For immediate release | June 16, 2022

ALA Announces 2022 Spectrum Doctoral Fellows - Catalysts for Change

CHICAGO - The American Library Association (ALA) is pleased to announce recipients for the newest round of Spectrum Doctoral Fellowships - Catalysts for Change. This project was made possible in part by the Institute of Museum and Library Services (RE-248876-OLS).

The seven 2022 Spectrum Doctoral Fellowships recipients are: Toni Anaya at Emporia State University; Tessa R. Campbell (Tulalip/Tlingit) at the University of Washington; Shannon Crooks at Syracuse University; Lydia Curliss at the University of Maryland; Cearra Harris at the University of South Carolina; Mandi Harris (Cherokee Nation) at the University of Washington; and Twanna Hodge at the University of Maryland.

Through Catalysts for Change, ALA—in partnership with the University of South Carolina's School of Information Science—has developed this cohort of racially and ethnically diverse doctoral students focused on advancing racial equity and social justice in library and information science (LIS) curricula. Five LIS doctoral degree programs partnered on recruitment efforts: Emporia State University, Syracuse University, the University of Maryland, the University of South Carolina, and the University of Washington. The project aims to develop future LIS faculty committed to fostering racial equity through teaching and research while also building capacity and cooperation amongst partnering LIS degree programs to expand social justice curricula and increase support for doctoral students and faculty in the field who are Black, Indigenous, and people of color.

The Fellows were selected by a distinguished jury led by Co-Project Director, Dr. Nicole A. Cooke, Augusta Baker Endowed Chair and Associate Professor at the University of South Carolina’s School of Information Science. The jury included Dr. Mónica Colón-Aguirre, Assistant Professor at the University of South Carolina’s School of Information Science; Dr. Sarah Park Dahlen, Associate Professor at the University of Illinois Urbana-Champaign School of Information Sciences; Dr. Mirah J. Dow, Professor and Director of the Ph.D. Program at Emporia State University’s School of Library and Information Management; Dr. LaVerne Gray, Assistant Professor at Syracuse University’s iSchool; Dr. Renee F. Hill, Principal Lecturer and Director of the School Library specialization at the University of Maryland’s College of Information Studies; Dr. Michelle H. Martin, the Beverly Cleary Endowed Professor for Children and Youth Services in the Information School at the University of Washington; Dr. Bharat Mehra, Professor, EBSCO Endowed Chair in Social Justice at the University of Alabama; and Dr. Joe Sánchez, ‎Associate Professor at Queens College Graduate School of Library and Information Studies.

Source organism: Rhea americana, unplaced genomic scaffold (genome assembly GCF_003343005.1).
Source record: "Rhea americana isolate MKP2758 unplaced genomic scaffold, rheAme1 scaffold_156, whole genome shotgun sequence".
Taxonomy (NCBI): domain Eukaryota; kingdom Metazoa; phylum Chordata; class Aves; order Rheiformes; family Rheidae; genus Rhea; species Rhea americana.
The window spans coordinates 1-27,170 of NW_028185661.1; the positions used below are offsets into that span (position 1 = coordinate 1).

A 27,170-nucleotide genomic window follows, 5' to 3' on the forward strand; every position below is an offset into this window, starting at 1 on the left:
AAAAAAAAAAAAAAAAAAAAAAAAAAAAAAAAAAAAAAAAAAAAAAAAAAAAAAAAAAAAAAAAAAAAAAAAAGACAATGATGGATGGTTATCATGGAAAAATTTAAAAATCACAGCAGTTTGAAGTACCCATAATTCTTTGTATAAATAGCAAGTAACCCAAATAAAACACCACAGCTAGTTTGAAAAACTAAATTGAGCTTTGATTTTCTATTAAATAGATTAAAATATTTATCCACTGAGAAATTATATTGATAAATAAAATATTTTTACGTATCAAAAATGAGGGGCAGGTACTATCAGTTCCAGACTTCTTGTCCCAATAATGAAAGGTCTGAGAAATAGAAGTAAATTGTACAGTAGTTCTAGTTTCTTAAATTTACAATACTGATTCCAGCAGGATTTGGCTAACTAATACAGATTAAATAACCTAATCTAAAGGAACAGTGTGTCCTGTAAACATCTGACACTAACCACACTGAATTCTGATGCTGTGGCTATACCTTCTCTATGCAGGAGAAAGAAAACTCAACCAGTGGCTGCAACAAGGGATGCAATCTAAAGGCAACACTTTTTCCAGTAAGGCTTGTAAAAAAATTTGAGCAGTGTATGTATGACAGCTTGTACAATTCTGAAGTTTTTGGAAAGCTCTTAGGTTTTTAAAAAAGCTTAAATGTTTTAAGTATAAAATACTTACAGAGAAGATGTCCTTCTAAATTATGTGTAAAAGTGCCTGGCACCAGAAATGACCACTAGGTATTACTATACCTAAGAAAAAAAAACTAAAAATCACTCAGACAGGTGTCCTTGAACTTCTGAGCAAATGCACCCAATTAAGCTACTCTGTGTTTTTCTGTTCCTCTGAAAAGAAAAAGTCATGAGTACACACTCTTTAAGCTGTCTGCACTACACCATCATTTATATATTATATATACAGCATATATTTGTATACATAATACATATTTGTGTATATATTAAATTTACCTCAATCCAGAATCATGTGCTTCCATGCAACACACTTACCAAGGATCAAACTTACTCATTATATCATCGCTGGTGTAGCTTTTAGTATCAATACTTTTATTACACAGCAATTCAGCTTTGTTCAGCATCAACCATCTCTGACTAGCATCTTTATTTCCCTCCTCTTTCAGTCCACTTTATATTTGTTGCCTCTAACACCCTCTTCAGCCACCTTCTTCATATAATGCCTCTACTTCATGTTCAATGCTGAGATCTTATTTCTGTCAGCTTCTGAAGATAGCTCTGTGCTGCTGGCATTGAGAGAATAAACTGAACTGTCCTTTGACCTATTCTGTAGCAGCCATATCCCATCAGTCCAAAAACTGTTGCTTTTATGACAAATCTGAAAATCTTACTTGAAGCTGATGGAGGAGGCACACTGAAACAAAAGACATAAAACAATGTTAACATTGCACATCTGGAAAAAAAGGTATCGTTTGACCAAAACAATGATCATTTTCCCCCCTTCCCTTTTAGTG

In addition to providing tuition and stipend support to each Fellow, the Spectrum Doctoral Fellowship includes participation in specialized coursework to establish a shared framework and understanding of social justice and anti-racism that will ground the ways in which Fellows approach equity in action through research and teaching. Fellows also receive participation in a diverse national cohort of peers, advisors, and mentors, in addition to the support provided by their degree program. To further mentoring and networking, fellows, advisors, and faculty will convene at three doctoral Institutes.

The Institute of Museum and Library Services is the primary source of federal support for the nation's libraries and museums. They advance, support, and empower America’s museums, libraries, and related organizations through grantmaking, research, and policy development. Their vision is a nation where museums and libraries work together to transform the lives of individuals and communities. To learn more, visit www.imls.gov and follow on Facebook and Twitter.

Through the Spectrum Scholarship Program, ALA advances racial equity by connecting new generations of racially and ethnically diverse librarians with a network committed to mutual support, advancing one another’s leadership, and making social justice part of everybody's everyday work. The Spectrum Scholarship Program actively recruits and provides scholarships to American Indian/Alaska Native, Asian, Black/African American, Hispanic/Latino, Middle Eastern and North African, and/or Native Hawaiian/Other Pacific Islander students. To learn more about the Spectrum Scholarship Program, please contact ALA’s Office for Diversity, Literacy, and Outreach Services at spectrum@ala.org or visit www.ala.org/spectrum.

Contact:

Kevin Strowder

Director

Office for Diversity, Literacy and Outreach Services

kstrowder@ala.org